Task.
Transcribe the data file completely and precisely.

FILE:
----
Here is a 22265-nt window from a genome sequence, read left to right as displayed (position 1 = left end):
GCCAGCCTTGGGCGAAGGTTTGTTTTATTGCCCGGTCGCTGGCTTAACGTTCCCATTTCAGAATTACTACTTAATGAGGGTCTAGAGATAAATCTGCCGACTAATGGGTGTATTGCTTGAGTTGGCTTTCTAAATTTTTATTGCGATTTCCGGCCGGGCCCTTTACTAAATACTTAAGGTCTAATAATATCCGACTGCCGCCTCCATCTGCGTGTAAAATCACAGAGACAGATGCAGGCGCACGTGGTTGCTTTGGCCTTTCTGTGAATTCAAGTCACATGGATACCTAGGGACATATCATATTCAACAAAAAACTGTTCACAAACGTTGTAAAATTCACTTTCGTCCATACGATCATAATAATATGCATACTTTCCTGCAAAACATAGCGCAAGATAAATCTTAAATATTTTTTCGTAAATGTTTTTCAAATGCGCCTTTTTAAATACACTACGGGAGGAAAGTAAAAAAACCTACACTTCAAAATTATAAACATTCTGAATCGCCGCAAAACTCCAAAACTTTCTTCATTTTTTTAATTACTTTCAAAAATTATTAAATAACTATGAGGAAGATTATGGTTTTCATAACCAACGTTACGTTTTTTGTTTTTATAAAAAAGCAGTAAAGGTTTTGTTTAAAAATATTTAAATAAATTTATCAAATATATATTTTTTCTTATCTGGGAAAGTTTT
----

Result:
Here is a 22265-nt window from a genome sequence, read left to right as displayed (position 1 = left end):
GCCAGCCTTGGGCGAAGGTTTGTTTTATTGCCCGGTCGCTGGCTTAACGTTCCCATTTCAGAATTACTACTTAATGAGGGTCTAGAGATAAATCTGCCGACTAATGGGTGTATTGCTTGAGTTGGCTTTCTAAATTTTTATTGCGATTTCCGGCCGGGCCCTTTACTAAATACTTAAGGTCTAATAATATCCGACTGCCGCCTCCATCTGCGTGTAAAATCACAGAGACAGATGCAGGCGCACGTGGTTGCTTTGGCCTTTCTGTGAATTCAAGTCACATGGATACCTAGGGACATATCATATTCAACAAAAAACTGTTCACAAACGTTGTAAAATTCACTTTCGTCCATACGATCATAATAATATGCATACTTTCCTGCAAAACATAGCGCAAGATAAATCTTAAATATTTTTTCGTAAATGTTTTTCAAATGCGCCTTTTTAAATACACTACGGGAGGAAAGTAAAAAAACCTACACTTCAAAATTATAAACATTCTGAATCGCCGCAAAACTCCAAAACTTTCTTCATTTTTTTAATTACTTTCAAAAATTATTAAATAACTATGAGGAAGATTATGGTTTTCATAACCAACGTTACGTTTTTTGTTTTTATAAAAAAGCAGTAAAGGTTTTGTTTAAAAATATTTAAATAAATTTATCAAATATATATTTTTTCTTATCTGGGAAAGTTTT